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Paraprofessionals are defined as workers who assist those in a particular profession without possessing the same credentials as the professional employees in that profession. Health paraprofessionals in school settings provide many services to students and assist other health professionals in completing various job duties. Schools maintain high-quality care when employing health paraprofessionals by ensuring thorough training and appropriate supervision. Delegating routine student care to paraprofessionals frees professional health personnel to focus on more serious health-related concerns. Guidelines detailing the role of health paraprofessionals in schools ensure a clear understanding of the job duties for all personnel.
Health paraprofessionals fulfill a variety of medical and non-medical duties in the school health office. Such duties commonly include providing first aid, caring for students with acute illnesses, and scheduling basic health screenings and assessments. Student health education opportunities and providing health counseling and information for students often fall to health paraprofessionals as well. Paraprofessionals communicate with parents regarding contagious disease alerts and student injuries or illnesses during school hours. They frequently maintain records regarding immunizations, medications and sports physicals.
Health paraprofessionals spend most of their time in the health office dealing with students, staff and parents in person or over the phone. They spend time both sitting and standing, and may sometimes need to move or lift items of 40 to 60 pounds. Work generally occurs inside the school building during normal business hours. Health paraprofessionals do not typically work evening, weekend or holiday hours, though they may seek certification or required licensing during non-business hours.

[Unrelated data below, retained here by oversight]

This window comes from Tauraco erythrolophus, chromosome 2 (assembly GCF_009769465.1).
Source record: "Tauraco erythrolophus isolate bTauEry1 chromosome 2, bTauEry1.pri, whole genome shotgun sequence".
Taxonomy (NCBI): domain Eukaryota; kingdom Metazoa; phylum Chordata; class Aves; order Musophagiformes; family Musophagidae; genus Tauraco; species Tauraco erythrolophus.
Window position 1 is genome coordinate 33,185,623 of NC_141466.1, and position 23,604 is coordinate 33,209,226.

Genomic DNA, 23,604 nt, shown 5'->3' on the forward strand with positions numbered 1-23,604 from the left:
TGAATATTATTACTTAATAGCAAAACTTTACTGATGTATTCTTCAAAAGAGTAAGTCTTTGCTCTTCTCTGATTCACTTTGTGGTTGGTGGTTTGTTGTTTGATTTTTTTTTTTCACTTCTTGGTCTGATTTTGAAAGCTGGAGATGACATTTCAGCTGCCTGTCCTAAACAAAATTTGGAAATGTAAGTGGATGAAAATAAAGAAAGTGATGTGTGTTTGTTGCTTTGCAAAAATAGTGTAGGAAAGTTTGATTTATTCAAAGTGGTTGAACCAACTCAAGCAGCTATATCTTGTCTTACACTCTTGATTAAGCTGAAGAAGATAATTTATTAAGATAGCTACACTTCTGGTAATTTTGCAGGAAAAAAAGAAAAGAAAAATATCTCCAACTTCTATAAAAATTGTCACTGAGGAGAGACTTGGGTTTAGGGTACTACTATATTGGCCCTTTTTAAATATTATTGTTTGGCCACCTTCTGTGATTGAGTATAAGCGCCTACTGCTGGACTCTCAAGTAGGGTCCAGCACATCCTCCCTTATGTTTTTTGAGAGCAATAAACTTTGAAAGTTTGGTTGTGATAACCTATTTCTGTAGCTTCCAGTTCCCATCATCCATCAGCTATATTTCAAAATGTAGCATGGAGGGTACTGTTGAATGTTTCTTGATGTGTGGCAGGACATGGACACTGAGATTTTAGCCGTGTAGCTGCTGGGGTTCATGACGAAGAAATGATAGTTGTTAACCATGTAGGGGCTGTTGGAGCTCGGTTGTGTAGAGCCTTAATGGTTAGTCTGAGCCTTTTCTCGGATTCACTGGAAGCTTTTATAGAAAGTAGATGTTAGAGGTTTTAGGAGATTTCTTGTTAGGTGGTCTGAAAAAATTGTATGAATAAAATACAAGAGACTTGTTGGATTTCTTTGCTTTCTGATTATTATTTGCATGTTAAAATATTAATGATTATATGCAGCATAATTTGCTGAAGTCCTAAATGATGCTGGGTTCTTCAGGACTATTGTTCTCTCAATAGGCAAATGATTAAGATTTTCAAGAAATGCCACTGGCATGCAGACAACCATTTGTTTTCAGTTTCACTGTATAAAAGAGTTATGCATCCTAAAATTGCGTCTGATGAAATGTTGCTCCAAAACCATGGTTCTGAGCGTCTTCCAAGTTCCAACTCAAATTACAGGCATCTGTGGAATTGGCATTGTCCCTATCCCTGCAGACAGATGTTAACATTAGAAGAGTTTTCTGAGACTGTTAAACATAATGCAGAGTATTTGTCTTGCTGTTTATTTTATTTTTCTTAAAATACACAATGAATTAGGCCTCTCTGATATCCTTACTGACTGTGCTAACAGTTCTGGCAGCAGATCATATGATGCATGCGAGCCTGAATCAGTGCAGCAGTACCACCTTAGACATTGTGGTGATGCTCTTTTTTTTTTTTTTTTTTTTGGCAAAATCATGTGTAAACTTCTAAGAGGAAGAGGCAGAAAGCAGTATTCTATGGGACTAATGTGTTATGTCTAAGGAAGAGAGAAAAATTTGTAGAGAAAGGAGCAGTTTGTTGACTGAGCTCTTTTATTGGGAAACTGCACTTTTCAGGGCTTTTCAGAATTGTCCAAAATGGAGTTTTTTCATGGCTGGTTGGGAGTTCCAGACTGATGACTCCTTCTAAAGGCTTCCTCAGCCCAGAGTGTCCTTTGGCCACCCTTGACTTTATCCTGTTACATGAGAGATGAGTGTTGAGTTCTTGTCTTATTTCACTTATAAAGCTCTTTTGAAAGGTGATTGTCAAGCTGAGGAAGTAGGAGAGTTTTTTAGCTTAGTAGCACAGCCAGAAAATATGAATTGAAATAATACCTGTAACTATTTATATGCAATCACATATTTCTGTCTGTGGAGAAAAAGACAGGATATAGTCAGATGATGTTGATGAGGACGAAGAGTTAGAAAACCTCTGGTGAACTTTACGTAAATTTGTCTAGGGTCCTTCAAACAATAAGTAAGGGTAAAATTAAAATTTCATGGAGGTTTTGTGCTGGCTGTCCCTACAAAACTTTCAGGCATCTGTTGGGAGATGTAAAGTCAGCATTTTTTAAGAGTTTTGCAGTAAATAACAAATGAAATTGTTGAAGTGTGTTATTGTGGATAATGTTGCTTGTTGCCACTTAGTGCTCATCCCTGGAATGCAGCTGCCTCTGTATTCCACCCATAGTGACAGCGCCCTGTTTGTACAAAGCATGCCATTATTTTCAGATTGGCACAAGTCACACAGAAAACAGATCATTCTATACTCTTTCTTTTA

Most health paraprofessional job openings require only a GED or high school diploma. Students who have not yet graduated from high school should focus on science and communication classes. Previous training in a health-related field proves valuable, as does experience in service-related occupations. Some schools require completion of a health paraprofessional class provided by the school district or local community colleges prior to beginning work. Continuing education courses may be required for health paraprofessionals in some schools or districts.
Other helpful skills include a sincere interest in, and previous knowledge of, school-age children. Also important are effective written and oral communication skills, basic computer knowledge, and good problem-solving and reasoning skills. Health paraprofessionals need the ability to perform basic mathematical operations such as may be required when dispensing medications. Organizational skills also prove helpful in carrying out record-keeping duties.
Schools typically require current certifications in first aid and CPR for health paraprofessionals. Paraprofessionals often obtain further education and training through seminars and courses on common childhood ailments such as diabetes and asthma. These courses may lead to other qualifications and certifications, such as in administering emergency medications or injections to children. Certification renewals occur at varying but regular intervals, and must be kept current so long as the health paraprofessional remains employed in the school.
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